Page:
Vladimir Fedoseev wins Aeroflot Open 2017

by Sagar Shah
3/4/2017 – Vladimir Fedoseev had a half point lead over the field going into the last round. He ensured that there were no hiccups and rightfully picked up the winner's purse of €18000. Along with that he gets an entry into the 2017 Dortmund super tournament. In the blitz section, it was Anton Korobov who crushed the field and won with 15.5/18. Illustrated report with analysis by IM Shah and GM Yermolinsky.

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Photos from Vasily Papin's blog and Eteri Kublashvili (EK)

Vladimir Fedoseev was leading the last round at the Aeroflot Open 2017 with 6.5/8. He was followed by Nikita Vitiugov and Evgeniy Najer at 6.0/8. A lot was at stake in the final round for Fedoseev. It goes without saying that he is one of the best Russian talents. However, he has never really shown the performance he is capable of. If he maintained his nerves in check and played a good game against Vitiugov, it could be the biggest break in his chess career.

The fact that you have to pack your bags before the last round always adds to the pressure! Fortunately in Aeroflot, the last round also begins at the same time i.e 3 PM and not early morning like many other events

A small flashback

In the eighth round we had four Russians donning the top two tables. It was Fedoseev against Matlakov and Vitiugov versus Artemiev. Both the games were high in chess content and had plenty of points to learn from.

Alex Yermolinsky found these two games to be quite instructive and has sent us his analysis

Fedoseev - Matlakov (analysis by Alex Yermolinsky)

[Event "Aeroflot Open A 2017"] [Site "Moscow RUS"] [Date "2017.02.28"] [Round "8.1"] [White "Fedoseev, Vladimir"] [Black "Matlakov, Maxim"] [Result "1-0"] [ECO "D38"] [WhiteElo "2658"] [BlackElo "2701"] [Annotator "Alex Yermolinsky"] [PlyCount "59"] [EventDate "2017.02.21"] {This battle between two of the best young Russian players had a big impact on the standings.} 1. d4 Nf6 2. Nf3 d5 3. c4 e6 4. Nc3 Bb4 5. Qb3 {A bit of an offside line.} c5 6. dxc5 Na6 ({More popular is} 6... Nc6 7. Bg5 dxc4 8. Qxc4 Qa5 9. Bxf6 ({The endgame offers nothing to White:} 9. Rc1 Qxc5 10. Qxc5 Bxc5 11. e3 Bb4 12. a3 Bxc3+ 13. Rxc3 Ne4 {Nakamura-Aronian, LOndon Classic, 2016.}) 9... gxf6 10. Rc1 Qxc5 11. Qh4 Ke7 {The black king is relatively safe here.} 12. g3 Bxc3+ 13. bxc3 (13. Rxc3 Qb4) 13... b6 14. Bg2 Bb7 15. O-O {Matlakov himself had a crack at this posiiton with White against Alexandrov in 2010, and failed to make the most of it after} Rad8 16. Nd4 h5 17. Rcd1 Rd6 18. Rd3 Ba6 19. Rf3 Rh6 {Once White is forced to trade his strong Nd4 there isn't a whole lot he can do.}) 7. a3 Bxc3+ 8. Qxc3 Nxc5 9. cxd5 Qxd5 10. Be3 {At least here White can boast about his bishop pair.} Nce4 11. Qe5 Qxe5 12. Nxe5 Nd5 13. Bc1 $1 {Vladimir Fedoseev is 21 years old, but he handles this game like a seasoned pro. White needs to preserve his DSB at any cost..} Nc5 (13... f6 14. Nd3 Kf7 15. f3 Nd6 16. e4 Ne7 17. Be3 $14) 14. Rb1 f6 (14... Nb3 $6 {would be consistent, but the whole operation costs Black too much time, which is telling after} 15. e4 Nf6 16. f3 Nxc1 17. Rxc1 $16 {What to do here?} Ke7 { is no good:} 18. Rc7+ Kd6 19. Nxf7+ Kxc7 20. Nxh8 Bd7 21. Nf7 {and having snatched an important pawn the knight escapes unscathed.}) 15. Nc4 e5 16. f3 $1 {The key to White's success in such positions is the proper pawn placement.} Ke7 17. e4 Nf4 18. Be3 Ncd3+ ({Perhaps, a small structural damage had to be conceded in order to facilitate Black's development.} 18... b6 $5) 19. Bxd3 Nxd3+ 20. Ke2 Nf4+ 21. Bxf4 exf4 22. Na5 $1 {Vladimir Kramnik has used this knight placement to gtreat success in similar positions.} b6 {It's all about the c6-square, and now the knight gets there.} ({It was high time to look for counterplay:} 22... Rd8 23. Rhc1 (23. Rhd1 Rxd1 24. Rxd1 Bd7 $11) 23... f5 24. Rc7+ Kf8 {Now in case of} 25. Rd1 Rxd1 26. Kxd1 fxe4 27. fxe4 b6 28. Nc6 Bg4+ 29. Kd2 Re8 30. Kd3 f3 {Black seems to be getting somewhere.}) 23. Nc6+ Kd6 $2 {Practically speaking, a losing move.} ({Only} 23... Ke6 24. Rbc1 Bd7 {would leave Black a chance to escape.} 25. Nd4+ Ke7 26. Rc7 Kd6 27. Rhc1 Rac8 28. Nf5+ (28. Nb5+ $4 Bxb5+ {well, check.}) 28... Bxf5 29. R1c6+ Ke5 {is a fascinating position. White seems to be close, but he can't quite secure his advantage, neither in} 30. Re7+ ({nor} 30. exf5 Rxc7 31. Rxc7 a5 32. Rxg7 Rc8 33. Kd3 Rd8+ 34. Kc3 Rc8+ 35. Kb3 h6) 30... Kd4 31. Rd6+ Kc4 32. exf5 Kb3) 24. Rbc1 Ba6+ 25. Kf2 Rhc8 26. Rhd1+ Ke6 27. g3 fxg3+ 28. hxg3 g6 {Maxim felt he had to get the f5-square under control.} (28... Bb7 29. Nd4+ Kf7 30. Nf5 $1 Rxc1 31. Rxc1 {and there's no} Rc8 {on account of}) 29. f4 Bb7 {He must have thought he was safe here.} (29... h5 30. Ke3 Re8 31. f5+ gxf5 32. Nd4+ Kf7 33. Nxf5 {and at least one of White's rooks gets to the 7th rank.}) 30. f5+ $1 { Suddenly Black is losing material. An excellent display of positional chess by Vladimir Kramnik. Sorry, I meant to say, Fedoseev.} 1-0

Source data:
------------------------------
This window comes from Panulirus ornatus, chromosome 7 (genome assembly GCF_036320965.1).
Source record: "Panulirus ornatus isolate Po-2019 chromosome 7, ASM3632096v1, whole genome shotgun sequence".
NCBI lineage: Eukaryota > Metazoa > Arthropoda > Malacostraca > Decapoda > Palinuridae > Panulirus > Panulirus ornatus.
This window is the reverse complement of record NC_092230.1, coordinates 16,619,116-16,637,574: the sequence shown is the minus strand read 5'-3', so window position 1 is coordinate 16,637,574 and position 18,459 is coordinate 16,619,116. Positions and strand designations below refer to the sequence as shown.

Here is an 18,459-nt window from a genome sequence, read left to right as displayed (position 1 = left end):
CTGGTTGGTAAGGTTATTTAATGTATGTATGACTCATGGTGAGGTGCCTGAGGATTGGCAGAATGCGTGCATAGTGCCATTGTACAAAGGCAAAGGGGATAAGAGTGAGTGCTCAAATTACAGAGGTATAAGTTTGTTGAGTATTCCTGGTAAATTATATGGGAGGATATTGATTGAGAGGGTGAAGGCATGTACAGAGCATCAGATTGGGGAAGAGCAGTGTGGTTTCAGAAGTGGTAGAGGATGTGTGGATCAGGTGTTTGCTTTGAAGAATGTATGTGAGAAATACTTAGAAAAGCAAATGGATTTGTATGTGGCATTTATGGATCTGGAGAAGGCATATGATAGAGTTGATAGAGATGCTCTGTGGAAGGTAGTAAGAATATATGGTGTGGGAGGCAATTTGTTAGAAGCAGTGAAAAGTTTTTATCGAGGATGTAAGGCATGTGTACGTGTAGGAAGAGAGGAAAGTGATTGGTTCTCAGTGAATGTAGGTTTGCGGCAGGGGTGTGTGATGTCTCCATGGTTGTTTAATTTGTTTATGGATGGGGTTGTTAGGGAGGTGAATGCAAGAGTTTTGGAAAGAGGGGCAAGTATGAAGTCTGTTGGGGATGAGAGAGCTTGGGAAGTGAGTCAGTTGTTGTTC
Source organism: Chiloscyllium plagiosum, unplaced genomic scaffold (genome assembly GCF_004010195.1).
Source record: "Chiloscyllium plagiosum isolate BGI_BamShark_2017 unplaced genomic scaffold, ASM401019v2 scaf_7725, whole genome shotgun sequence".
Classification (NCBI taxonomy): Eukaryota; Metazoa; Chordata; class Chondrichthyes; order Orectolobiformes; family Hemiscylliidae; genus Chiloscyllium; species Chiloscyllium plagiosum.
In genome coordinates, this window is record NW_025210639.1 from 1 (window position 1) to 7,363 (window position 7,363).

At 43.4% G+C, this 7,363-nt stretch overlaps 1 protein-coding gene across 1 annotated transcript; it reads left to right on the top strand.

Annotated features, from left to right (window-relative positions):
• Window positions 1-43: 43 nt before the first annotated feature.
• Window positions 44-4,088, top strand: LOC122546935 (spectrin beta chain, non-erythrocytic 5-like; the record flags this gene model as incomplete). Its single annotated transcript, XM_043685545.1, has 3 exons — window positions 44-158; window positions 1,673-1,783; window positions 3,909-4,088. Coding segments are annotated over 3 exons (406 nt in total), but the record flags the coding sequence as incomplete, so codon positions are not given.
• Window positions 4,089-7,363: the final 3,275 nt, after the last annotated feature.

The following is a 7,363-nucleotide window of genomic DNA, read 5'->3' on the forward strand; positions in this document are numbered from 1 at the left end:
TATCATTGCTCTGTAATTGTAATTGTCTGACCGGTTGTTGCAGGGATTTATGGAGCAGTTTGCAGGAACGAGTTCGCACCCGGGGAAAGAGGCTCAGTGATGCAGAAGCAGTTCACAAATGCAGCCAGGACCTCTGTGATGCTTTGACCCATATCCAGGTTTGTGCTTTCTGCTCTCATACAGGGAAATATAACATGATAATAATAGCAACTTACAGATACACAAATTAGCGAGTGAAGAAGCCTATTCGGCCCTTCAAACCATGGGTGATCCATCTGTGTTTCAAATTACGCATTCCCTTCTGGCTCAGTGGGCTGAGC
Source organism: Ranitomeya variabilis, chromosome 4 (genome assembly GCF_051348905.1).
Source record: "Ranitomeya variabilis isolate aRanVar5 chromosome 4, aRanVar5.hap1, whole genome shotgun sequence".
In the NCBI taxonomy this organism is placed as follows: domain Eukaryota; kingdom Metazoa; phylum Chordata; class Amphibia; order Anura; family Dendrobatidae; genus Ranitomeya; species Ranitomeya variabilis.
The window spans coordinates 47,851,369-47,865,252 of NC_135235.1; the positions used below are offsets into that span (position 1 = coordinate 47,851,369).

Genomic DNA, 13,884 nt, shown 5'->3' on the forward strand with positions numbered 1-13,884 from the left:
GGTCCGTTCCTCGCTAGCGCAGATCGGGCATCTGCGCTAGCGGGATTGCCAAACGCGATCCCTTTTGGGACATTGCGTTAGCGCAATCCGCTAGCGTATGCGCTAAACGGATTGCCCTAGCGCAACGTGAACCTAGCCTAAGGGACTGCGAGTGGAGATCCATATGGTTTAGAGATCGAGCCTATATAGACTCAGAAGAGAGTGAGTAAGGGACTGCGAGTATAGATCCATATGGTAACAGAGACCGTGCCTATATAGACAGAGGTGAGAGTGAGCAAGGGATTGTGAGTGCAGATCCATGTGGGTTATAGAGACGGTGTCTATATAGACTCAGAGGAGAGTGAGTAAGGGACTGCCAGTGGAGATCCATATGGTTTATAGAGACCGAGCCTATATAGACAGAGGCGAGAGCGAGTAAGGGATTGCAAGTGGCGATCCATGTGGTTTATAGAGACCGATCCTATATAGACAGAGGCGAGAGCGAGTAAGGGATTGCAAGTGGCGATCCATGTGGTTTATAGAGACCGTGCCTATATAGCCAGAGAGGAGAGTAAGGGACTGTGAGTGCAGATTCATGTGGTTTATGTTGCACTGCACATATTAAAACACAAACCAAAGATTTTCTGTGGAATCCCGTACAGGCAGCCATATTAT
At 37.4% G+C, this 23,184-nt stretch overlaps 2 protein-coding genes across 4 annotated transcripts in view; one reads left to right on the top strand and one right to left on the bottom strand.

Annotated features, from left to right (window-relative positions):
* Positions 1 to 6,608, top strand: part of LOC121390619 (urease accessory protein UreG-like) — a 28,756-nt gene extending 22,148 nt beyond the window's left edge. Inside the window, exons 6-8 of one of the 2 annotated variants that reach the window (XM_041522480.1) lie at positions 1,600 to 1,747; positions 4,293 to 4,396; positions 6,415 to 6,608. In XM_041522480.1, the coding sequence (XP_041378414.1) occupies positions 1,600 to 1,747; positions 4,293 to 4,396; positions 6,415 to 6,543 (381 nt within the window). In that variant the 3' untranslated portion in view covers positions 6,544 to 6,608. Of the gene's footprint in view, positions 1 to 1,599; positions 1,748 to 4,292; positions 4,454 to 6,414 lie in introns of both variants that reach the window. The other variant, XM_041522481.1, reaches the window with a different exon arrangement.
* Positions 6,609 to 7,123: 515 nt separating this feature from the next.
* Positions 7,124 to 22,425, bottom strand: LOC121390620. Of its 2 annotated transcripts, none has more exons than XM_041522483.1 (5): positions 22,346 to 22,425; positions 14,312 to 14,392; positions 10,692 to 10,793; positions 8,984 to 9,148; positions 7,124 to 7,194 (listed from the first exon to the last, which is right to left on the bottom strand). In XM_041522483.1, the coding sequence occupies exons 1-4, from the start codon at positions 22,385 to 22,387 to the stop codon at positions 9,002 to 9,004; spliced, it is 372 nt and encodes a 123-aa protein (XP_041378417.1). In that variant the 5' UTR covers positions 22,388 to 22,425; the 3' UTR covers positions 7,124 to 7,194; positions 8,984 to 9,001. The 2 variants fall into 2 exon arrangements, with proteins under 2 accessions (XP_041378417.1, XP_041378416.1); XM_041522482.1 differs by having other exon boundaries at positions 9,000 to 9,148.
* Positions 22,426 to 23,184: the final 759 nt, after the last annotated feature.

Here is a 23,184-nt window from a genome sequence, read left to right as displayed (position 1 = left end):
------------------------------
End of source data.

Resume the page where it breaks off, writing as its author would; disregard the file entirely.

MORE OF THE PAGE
Vitiugov - Artemiev (analysis by Alex Yermolinsky)